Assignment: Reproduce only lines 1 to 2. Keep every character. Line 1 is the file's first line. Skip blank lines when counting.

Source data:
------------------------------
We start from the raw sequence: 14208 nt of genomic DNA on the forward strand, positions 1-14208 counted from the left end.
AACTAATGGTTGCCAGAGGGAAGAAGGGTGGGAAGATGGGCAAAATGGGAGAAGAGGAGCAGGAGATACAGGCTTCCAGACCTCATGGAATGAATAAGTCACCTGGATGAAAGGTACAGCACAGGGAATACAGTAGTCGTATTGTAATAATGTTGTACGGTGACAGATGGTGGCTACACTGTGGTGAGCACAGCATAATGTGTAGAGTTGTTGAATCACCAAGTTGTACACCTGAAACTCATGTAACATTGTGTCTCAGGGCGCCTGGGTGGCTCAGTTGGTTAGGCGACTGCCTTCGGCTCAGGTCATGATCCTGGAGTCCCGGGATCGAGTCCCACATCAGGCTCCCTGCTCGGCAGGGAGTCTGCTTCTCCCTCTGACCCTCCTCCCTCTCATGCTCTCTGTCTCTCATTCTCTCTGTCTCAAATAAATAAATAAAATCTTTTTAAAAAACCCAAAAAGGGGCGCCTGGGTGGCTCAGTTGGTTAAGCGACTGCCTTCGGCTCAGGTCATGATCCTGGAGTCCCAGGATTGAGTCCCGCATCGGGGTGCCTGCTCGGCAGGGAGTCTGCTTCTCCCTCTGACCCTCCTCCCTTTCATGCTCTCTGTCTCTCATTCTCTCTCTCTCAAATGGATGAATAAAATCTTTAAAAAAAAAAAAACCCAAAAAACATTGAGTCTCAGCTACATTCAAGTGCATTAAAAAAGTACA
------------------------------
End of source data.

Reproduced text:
We start from the raw sequence: 14208 nt of genomic DNA on the forward strand, positions 1-14208 counted from the left end.
AACTAATGGTTGCCAGAGGGAAGAAGGGTGGGAAGATGGGCAAAATGGGAGAAGAGGAGCAGGAGATACAGGCTTCCAGACCTCATGGAATGAATAAGTCACCTGGATGAAAGGTACAGCACAGGGAATACAGTAGTCGTATTGTAATAATGTTGTACGGTGACAGATGGTGGCTACACTGTGGTGAGCACAGCATAATGTGTAGAGTTGTTGAATCACCAAGTTGTACACCTGAAACTCATGTAACATTGTGTCTCAGGGCGCCTGGGTGGCTCAGTTGGTTAGGCGACTGCCTTCGGCTCAGGTCATGATCCTGGAGTCCCGGGATCGAGTCCCACATCAGGCTCCCTGCTCGGCAGGGAGTCTGCTTCTCCCTCTGACCCTCCTCCCTCTCATGCTCTCTGTCTCTCATTCTCTCTGTCTCAAATAAATAAATAAAATCTTTTTAAAAAACCCAAAAAGGGGCGCCTGGGTGGCTCAGTTGGTTAAGCGACTGCCTTCGGCTCAGGTCATGATCCTGGAGTCCCAGGATTGAGTCCCGCATCGGGGTGCCTGCTCGGCAGGGAGTCTGCTTCTCCCTCTGACCCTCCTCCCTTTCATGCTCTCTGTCTCTCATTCTCTCTCTCTCAAATGGATGAATAAAATCTTTAAAAAAAAAAAAACCCAAAAAACATTGAGTCTCAGCTACATTCAAGTGCATTAAAAAAGTACA